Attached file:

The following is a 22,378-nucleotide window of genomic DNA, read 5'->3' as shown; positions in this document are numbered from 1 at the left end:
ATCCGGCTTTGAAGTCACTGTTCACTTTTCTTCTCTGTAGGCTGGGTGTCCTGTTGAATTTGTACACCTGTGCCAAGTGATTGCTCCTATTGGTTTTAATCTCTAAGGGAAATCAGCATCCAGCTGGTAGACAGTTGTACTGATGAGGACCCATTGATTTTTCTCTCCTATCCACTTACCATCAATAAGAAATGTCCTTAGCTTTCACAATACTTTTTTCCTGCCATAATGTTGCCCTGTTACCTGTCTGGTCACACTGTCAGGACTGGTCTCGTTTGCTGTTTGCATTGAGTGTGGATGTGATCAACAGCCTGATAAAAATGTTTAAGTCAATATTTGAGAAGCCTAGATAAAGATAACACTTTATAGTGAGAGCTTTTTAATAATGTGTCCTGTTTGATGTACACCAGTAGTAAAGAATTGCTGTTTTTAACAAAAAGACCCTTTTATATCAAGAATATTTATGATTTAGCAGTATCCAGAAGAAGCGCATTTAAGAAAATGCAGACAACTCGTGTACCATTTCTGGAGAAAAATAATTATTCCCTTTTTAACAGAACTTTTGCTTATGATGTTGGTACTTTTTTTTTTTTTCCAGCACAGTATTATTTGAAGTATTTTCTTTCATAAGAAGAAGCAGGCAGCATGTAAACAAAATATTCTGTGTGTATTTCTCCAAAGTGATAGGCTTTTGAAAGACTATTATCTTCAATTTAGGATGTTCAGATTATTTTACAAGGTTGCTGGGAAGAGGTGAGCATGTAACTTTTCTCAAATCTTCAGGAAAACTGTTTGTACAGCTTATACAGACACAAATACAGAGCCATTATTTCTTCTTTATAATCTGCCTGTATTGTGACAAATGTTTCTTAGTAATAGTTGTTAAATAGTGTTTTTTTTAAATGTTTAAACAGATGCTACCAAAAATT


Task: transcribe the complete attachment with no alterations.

The following is a 22,378-nucleotide window of genomic DNA, read 5'->3' as shown; positions in this document are numbered from 1 at the left end:
ATCCGGCTTTGAAGTCACTGTTCACTTTTCTTCTCTGTAGGCTGGGTGTCCTGTTGAATTTGTACACCTGTGCCAAGTGATTGCTCCTATTGGTTTTAATCTCTAAGGGAAATCAGCATCCAGCTGGTAGACAGTTGTACTGATGAGGACCCATTGATTTTTCTCTCCTATCCACTTACCATCAATAAGAAATGTCCTTAGCTTTCACAATACTTTTTTCCTGCCATAATGTTGCCCTGTTACCTGTCTGGTCACACTGTCAGGACTGGTCTCGTTTGCTGTTTGCATTGAGTGTGGATGTGATCAACAGCCTGATAAAAATGTTTAAGTCAATATTTGAGAAGCCTAGATAAAGATAACACTTTATAGTGAGAGCTTTTTAATAATGTGTCCTGTTTGATGTACACCAGTAGTAAAGAATTGCTGTTTTTAACAAAAAGACCCTTTTATATCAAGAATATTTATGATTTAGCAGTATCCAGAAGAAGCGCATTTAAGAAAATGCAGACAACTCGTGTACCATTTCTGGAGAAAAATAATTATTCCCTTTTTAACAGAACTTTTGCTTATGATGTTGGTACTTTTTTTTTTTTTCCAGCACAGTATTATTTGAAGTATTTTCTTTCATAAGAAGAAGCAGGCAGCATGTAAACAAAATATTCTGTGTGTATTTCTCCAAAGTGATAGGCTTTTGAAAGACTATTATCTTCAATTTAGGATGTTCAGATTATTTTACAAGGTTGCTGGGAAGAGGTGAGCATGTAACTTTTCTCAAATCTTCAGGAAAACTGTTTGTACAGCTTATACAGACACAAATACAGAGCCATTATTTCTTCTTTATAATCTGCCTGTATTGTGACAAATGTTTCTTAGTAATAGTTGTTAAATAGTGTTTTTTTTAAATGTTTAAACAGATGCTACCAAAAATT